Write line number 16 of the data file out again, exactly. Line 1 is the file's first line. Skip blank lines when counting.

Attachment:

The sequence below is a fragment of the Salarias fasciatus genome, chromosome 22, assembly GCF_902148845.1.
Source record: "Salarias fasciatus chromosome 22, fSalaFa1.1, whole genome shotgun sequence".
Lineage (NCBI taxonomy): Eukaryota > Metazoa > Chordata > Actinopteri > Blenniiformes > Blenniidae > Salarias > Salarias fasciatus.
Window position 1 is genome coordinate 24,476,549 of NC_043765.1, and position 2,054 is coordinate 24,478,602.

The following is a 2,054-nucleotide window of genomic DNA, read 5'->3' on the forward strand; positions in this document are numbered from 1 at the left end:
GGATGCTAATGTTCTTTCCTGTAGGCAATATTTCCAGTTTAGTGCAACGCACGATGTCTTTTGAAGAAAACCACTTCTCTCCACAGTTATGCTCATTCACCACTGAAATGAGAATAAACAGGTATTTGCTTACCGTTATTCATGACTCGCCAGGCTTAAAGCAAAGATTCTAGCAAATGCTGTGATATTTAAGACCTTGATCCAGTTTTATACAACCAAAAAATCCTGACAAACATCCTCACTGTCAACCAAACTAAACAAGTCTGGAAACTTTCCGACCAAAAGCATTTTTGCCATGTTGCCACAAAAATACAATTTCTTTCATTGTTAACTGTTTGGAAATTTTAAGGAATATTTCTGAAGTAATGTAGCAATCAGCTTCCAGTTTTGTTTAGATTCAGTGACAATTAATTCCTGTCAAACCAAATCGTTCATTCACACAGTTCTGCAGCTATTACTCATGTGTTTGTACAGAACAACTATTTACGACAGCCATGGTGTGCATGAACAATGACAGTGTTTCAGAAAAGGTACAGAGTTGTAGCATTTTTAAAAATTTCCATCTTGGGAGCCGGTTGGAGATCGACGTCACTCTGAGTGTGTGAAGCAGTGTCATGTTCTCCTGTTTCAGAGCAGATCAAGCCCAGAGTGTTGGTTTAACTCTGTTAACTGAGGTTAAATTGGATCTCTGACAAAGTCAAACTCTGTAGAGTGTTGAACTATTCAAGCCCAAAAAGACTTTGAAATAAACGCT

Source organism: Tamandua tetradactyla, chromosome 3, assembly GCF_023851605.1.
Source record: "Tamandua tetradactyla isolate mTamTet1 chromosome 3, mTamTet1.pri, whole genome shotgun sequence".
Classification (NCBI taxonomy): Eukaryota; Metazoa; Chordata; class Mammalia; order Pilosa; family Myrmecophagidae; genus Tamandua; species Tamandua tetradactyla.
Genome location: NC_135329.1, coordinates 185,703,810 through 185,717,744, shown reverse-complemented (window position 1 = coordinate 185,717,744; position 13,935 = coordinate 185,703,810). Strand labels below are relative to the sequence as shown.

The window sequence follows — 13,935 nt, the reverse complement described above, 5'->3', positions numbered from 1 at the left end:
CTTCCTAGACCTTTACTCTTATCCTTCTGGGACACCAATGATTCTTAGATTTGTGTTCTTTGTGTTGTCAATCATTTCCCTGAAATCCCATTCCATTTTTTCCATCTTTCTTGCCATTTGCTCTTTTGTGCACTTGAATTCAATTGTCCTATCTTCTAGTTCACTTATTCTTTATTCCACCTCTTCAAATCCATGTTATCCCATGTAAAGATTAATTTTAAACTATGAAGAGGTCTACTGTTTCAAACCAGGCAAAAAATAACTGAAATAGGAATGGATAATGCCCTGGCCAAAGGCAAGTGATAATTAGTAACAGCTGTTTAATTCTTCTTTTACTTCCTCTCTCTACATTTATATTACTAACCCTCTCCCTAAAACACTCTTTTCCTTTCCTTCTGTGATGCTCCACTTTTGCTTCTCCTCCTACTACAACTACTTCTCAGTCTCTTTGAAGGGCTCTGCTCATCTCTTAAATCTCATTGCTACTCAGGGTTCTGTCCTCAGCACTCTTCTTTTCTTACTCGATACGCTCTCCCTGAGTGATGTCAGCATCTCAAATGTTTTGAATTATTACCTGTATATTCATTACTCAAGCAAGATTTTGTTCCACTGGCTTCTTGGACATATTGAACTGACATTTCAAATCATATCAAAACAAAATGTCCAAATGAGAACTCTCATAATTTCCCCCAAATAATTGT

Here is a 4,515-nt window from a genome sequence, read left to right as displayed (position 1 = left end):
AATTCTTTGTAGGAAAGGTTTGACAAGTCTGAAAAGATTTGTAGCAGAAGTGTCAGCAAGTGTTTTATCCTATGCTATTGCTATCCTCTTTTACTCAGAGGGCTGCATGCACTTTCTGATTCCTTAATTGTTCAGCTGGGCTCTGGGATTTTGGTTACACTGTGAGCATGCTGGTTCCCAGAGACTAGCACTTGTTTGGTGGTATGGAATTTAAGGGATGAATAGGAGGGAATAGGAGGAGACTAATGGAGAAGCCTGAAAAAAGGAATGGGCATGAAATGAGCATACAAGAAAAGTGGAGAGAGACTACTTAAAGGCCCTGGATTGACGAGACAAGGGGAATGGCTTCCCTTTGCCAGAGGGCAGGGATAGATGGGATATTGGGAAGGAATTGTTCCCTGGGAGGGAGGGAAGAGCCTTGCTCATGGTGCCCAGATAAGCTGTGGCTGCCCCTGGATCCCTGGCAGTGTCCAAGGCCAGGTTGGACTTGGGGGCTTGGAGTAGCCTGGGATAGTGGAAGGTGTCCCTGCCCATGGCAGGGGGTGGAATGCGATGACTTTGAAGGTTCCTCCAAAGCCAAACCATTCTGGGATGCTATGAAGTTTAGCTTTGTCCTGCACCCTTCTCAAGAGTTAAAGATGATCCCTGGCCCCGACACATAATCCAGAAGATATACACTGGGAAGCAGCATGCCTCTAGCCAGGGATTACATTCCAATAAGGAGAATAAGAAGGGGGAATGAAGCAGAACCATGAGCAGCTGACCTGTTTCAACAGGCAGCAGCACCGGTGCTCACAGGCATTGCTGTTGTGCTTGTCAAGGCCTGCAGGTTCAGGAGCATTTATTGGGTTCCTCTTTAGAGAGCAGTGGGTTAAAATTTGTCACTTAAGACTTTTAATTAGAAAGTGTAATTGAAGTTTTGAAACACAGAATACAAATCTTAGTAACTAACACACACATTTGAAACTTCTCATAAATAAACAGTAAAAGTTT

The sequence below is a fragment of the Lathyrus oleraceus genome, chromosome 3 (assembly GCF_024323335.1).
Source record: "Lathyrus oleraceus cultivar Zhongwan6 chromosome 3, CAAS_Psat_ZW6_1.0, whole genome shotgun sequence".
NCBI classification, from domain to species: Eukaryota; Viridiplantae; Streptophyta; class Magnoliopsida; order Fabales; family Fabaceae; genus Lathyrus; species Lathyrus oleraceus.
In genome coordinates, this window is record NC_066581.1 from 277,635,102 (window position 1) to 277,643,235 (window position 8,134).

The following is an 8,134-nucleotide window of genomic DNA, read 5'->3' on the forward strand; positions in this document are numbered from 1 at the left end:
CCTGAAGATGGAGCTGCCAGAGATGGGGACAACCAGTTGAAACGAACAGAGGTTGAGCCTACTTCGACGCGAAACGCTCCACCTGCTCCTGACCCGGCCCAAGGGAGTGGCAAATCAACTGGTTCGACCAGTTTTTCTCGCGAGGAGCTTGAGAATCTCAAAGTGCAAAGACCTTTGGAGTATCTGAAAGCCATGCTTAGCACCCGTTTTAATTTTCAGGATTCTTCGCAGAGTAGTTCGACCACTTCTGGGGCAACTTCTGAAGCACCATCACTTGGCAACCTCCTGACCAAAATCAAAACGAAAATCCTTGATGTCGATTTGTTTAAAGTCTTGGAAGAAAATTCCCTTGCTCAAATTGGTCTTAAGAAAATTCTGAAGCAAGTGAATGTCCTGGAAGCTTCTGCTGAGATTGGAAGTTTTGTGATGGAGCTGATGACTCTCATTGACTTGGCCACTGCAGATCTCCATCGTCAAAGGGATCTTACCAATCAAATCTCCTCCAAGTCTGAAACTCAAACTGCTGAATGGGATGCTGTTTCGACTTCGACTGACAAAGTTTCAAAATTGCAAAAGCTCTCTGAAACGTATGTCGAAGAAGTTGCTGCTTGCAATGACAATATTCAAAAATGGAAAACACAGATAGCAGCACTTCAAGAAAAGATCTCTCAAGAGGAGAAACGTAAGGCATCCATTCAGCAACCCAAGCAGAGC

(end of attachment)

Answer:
Source record: "Lathyrus oleraceus cultivar Zhongwan6 chromosome 3, CAAS_Psat_ZW6_1.0, whole genome shotgun sequence".